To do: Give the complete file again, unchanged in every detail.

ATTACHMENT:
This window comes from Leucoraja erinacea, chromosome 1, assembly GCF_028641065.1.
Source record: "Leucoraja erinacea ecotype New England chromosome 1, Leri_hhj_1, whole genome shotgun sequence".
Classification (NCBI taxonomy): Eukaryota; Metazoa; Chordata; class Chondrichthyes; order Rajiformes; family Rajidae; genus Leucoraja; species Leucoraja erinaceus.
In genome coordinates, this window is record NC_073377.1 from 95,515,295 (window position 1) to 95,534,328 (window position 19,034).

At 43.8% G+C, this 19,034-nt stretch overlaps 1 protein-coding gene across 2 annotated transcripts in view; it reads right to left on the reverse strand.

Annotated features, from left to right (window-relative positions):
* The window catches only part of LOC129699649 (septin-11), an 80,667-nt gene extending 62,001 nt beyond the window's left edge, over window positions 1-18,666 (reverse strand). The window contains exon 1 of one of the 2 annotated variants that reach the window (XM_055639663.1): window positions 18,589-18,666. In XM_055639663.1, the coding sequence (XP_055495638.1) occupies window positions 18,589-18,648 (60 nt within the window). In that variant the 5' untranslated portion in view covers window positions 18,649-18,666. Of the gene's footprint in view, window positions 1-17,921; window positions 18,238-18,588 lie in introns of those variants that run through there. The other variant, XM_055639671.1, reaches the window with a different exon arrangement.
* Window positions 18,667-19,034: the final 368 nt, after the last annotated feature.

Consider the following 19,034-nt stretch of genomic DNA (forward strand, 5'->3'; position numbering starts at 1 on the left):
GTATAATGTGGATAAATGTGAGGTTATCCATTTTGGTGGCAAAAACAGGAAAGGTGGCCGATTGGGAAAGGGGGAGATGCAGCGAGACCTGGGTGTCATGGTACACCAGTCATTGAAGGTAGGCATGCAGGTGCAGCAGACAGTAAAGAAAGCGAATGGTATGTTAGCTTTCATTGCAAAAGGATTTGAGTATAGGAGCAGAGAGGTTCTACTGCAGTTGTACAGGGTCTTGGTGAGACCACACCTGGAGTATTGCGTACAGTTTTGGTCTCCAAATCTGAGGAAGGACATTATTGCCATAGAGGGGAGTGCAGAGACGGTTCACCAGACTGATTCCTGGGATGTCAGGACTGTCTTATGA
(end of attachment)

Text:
This window comes from Leucoraja erinacea, chromosome 1, assembly GCF_028641065.1.
Source record: "Leucoraja erinacea ecotype New England chromosome 1, Leri_hhj_1, whole genome shotgun sequence".
Classification (NCBI taxonomy): Eukaryota; Metazoa; Chordata; class Chondrichthyes; order Rajiformes; family Rajidae; genus Leucoraja; species Leucoraja erinaceus.
In genome coordinates, this window is record NC_073377.1 from 95,515,295 (window position 1) to 95,534,328 (window position 19,034).

At 43.8% G+C, this 19,034-nt stretch overlaps 1 protein-coding gene across 2 annotated transcripts in view; it reads right to left on the reverse strand.

Annotated features, from left to right (window-relative positions):
* The window catches only part of LOC129699649 (septin-11), an 80,667-nt gene extending 62,001 nt beyond the window's left edge, over window positions 1-18,666 (reverse strand). The window contains exon 1 of one of the 2 annotated variants that reach the window (XM_055639663.1): window positions 18,589-18,666. In XM_055639663.1, the coding sequence (XP_055495638.1) occupies window positions 18,589-18,648 (60 nt within the window). In that variant the 5' untranslated portion in view covers window positions 18,649-18,666. Of the gene's footprint in view, window positions 1-17,921; window positions 18,238-18,588 lie in introns of those variants that run through there. The other variant, XM_055639671.1, reaches the window with a different exon arrangement.
* Window positions 18,667-19,034: the final 368 nt, after the last annotated feature.

Consider the following 19,034-nt stretch of genomic DNA (forward strand, 5'->3'; position numbering starts at 1 on the left):
GTATAATGTGGATAAATGTGAGGTTATCCATTTTGGTGGCAAAAACAGGAAAGGTGGCCGATTGGGAAAGGGGGAGATGCAGCGAGACCTGGGTGTCATGGTACACCAGTCATTGAAGGTAGGCATGCAGGTGCAGCAGACAGTAAAGAAAGCGAATGGTATGTTAGCTTTCATTGCAAAAGGATTTGAGTATAGGAGCAGAGAGGTTCTACTGCAGTTGTACAGGGTCTTGGTGAGACCACACCTGGAGTATTGCGTACAGTTTTGGTCTCCAAATCTGAGGAAGGACATTATTGCCATAGAGGGGAGTGCAGAGACGGTTCACCAGACTGATTCCTGGGATGTCAGGACTGTCTTATGA